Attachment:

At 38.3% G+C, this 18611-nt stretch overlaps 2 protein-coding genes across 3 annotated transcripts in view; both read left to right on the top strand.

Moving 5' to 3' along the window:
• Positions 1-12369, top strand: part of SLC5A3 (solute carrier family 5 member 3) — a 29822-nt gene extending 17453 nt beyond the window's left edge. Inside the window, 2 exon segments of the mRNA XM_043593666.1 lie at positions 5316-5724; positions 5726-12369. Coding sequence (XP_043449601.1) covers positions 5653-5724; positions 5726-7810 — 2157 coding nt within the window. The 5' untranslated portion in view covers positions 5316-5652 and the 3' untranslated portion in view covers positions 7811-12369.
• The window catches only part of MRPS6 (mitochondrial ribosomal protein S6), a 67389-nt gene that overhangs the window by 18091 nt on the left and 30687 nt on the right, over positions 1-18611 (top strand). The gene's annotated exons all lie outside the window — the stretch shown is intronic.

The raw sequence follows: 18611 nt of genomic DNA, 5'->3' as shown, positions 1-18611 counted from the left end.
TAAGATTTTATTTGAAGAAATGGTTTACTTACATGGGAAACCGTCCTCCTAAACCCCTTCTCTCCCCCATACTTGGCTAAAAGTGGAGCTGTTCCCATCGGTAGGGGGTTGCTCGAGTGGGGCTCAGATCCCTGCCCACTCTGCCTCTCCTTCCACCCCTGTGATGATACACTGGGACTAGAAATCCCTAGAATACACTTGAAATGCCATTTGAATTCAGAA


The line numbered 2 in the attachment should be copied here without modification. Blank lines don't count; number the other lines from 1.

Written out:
Moving 5' to 3' along the window: